One of the subjects to be covered is the impact of different compressor controls.  Many compressors use feedback control systems to either throttle the amount of intake air supplied to the compressor (known as modulating system control or throttling), or to reduce the compressor displacement/speed to accommodate for system load ( known as variable displacement/variable speed control, respectively).

These optional control systems can save energy costs by responding in real time to the needs of the system.  For example, if a compressed air flow of 100 SCFM at 80 PSIG is required for 2 hours of the workday and after this initial use only 50 SCFM at 80 PSIG is required, a variable speed compressor can accommodate for this change by adjusting the speed of the electric motor driving the compressor.  In this example the motor speed will lessen and the required electrical demand to product the required compressed air will lessen as well.  All the while, maintaining adequate compressed air pressure and flow.  I’m looking forward to learning more about these feedback systems.  These control systems do the same thing as an EXAIR product, they optimize and save compressed air costs!

If you have any questions about your compressed air applications or how EXAIR can fit into your current system, give us a call.

Lee Evans
Application Engineer
leeevans@exair.com
@EXAIR_LE

Safety – Sign Sign Everywhere a Sign

I was listening to an oldies station and the song Signs by the Five Man Electrical Band came on. The lyrics went like this:

                Sign Sign everywhere a sign
                Blocking out the scenery breaking my mind
               Do this, don’t do that, can’t you read the sign

In the days of my youth when that song was popular, I related to that message. The irony is that as my age group matured and entered the work force, we perpetuated the proliferation of signs.

I recently bought a snow blower plastered with warning labels; do not stick hand here, check oil before starting, do not fill when hot, yada yada yada. So why the need for all the warning labels? Have we become a brainless society incapable of using our better judgement or have we become so litigious that manufacturers need to protect themselves? I suspect the latter because some of these labels are obvious.

Be that as it may, there are some instances where folks tamper with products thinking they can override design parameters to get better performance. Remember the show “Home Improvement” with Tim “the Tool Man” Taylor? He consistently got himself into trouble tampering with things. I recently ran into an issue with one of my customers who removed a safety pop-off valve thinking he could get more performance. He was lucky he did not hurt himself.

So where is the common ground between excessive signage and common sense? I believe it is in employee safety training. Training your employees to work and live safely will mitigate lost time workplace accidents as well as lost time due to home accidents.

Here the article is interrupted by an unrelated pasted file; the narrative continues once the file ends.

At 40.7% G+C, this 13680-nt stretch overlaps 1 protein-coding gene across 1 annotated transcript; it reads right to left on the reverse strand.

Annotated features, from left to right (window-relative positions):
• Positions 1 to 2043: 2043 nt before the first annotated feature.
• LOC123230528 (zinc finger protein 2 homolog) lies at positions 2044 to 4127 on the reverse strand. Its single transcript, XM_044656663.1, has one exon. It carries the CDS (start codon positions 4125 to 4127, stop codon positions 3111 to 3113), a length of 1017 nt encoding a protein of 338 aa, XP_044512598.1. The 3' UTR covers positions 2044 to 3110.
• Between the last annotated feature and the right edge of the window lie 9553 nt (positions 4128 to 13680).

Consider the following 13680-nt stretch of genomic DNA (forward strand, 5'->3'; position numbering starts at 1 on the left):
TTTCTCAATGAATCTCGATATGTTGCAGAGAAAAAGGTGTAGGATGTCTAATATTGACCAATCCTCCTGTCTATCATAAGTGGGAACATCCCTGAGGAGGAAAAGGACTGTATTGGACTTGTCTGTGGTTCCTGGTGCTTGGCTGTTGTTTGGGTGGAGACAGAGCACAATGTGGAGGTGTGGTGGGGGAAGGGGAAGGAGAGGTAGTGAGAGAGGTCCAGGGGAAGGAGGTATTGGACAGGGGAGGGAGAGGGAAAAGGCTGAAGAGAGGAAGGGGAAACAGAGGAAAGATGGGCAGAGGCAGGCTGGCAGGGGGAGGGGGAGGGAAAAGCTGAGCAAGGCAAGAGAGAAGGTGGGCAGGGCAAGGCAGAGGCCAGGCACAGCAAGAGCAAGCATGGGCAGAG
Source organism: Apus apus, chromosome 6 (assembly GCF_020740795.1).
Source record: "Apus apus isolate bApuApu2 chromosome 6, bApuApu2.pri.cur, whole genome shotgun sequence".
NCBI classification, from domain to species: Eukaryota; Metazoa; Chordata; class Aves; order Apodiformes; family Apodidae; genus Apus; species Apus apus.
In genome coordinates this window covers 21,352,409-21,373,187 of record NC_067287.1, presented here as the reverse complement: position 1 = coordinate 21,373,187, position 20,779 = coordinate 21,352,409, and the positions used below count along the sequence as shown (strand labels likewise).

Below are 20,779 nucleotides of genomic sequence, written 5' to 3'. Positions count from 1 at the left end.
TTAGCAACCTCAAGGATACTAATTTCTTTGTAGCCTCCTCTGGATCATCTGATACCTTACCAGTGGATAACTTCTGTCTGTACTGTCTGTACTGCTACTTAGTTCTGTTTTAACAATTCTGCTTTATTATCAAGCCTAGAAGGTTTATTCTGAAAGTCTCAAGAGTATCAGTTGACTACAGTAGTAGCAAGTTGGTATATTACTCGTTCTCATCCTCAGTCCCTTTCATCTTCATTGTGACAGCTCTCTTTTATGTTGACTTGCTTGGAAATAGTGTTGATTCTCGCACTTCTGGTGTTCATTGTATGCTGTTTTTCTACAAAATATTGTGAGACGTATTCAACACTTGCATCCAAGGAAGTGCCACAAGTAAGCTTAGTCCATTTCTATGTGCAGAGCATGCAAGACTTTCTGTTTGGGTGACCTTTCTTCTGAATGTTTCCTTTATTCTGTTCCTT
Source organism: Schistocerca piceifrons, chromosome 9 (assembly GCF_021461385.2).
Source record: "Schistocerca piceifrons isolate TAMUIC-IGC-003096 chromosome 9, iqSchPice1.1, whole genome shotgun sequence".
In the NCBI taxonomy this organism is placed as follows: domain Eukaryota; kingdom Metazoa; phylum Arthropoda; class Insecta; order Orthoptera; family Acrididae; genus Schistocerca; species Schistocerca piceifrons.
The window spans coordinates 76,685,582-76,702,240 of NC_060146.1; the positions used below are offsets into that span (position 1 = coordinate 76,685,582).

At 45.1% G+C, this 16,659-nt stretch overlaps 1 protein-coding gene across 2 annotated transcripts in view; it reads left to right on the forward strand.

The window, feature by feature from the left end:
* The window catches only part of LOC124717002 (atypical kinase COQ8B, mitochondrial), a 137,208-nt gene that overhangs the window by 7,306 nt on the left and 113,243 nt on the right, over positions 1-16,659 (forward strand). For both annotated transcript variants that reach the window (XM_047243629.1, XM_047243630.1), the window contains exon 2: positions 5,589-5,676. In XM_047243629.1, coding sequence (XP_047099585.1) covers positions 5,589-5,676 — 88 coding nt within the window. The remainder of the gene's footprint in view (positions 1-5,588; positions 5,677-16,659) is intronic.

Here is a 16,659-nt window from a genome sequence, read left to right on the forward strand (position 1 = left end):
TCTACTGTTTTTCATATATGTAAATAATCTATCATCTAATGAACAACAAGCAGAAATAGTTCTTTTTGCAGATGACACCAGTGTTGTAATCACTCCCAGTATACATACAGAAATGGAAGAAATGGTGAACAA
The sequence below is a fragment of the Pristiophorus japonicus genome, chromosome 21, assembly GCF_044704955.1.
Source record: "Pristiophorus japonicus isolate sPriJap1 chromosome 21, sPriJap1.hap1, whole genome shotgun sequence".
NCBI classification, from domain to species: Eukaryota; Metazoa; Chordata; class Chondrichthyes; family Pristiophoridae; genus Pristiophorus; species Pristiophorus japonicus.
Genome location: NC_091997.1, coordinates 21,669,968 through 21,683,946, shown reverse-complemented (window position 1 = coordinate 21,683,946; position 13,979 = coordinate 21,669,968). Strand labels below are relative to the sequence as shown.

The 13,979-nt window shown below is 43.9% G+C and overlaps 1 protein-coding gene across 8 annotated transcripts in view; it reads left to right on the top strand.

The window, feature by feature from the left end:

A monthly safety newsletter sent to your employees via email or inserted in their pay envelope is an easy way to get the message out. It should highlight everyday situations that could pose potential accidents. Encouraging your employees to submit  situations that they have observed is a good way to get them involved and part of the process.

Safety is nothing more than thinking ahead of your actions and considering what consequences could result. Defensive driving if you may. Little things like unmarked containers can result in disastrous results. I had a neighbor who cleaned his paint brushes in gasoline and left the container on the workbench. His son was cleaning out the garage and had a burn pile out back. Two wrongs; an unmarked container and not checking to what was in the can resulted in sending his son to the burn unit.

Compressed air is an indispensable energy source. But when improperly used, it can cause physical harm.  EXAIR stays focused on providing compressed air products that not only conserve compressed air, but also provide increased safety to the operator.

Noise in the workplace can severely damage one’s hearing. Therefore the overwhelming majority of EXAIR products perform well below the OSHA sound directive. High pressure compressed air can penetrate the skin introducing air into the blood stream resulting in a fatal embolism. Therefore all EXAIR products are designed so that they do not exceed the OSHA directive of 30 PSI dead-end pressure. Our engineered nozzles can meet this directive without sacrificing performance. If you have questions on these products feel welcomed to call and ask for one of our application engineers. 1-800-903-9247

So until my next weeks blog – Be safe and act defensively.

 Joe Panfalone
Application Engineer
joepanflaone@exair.com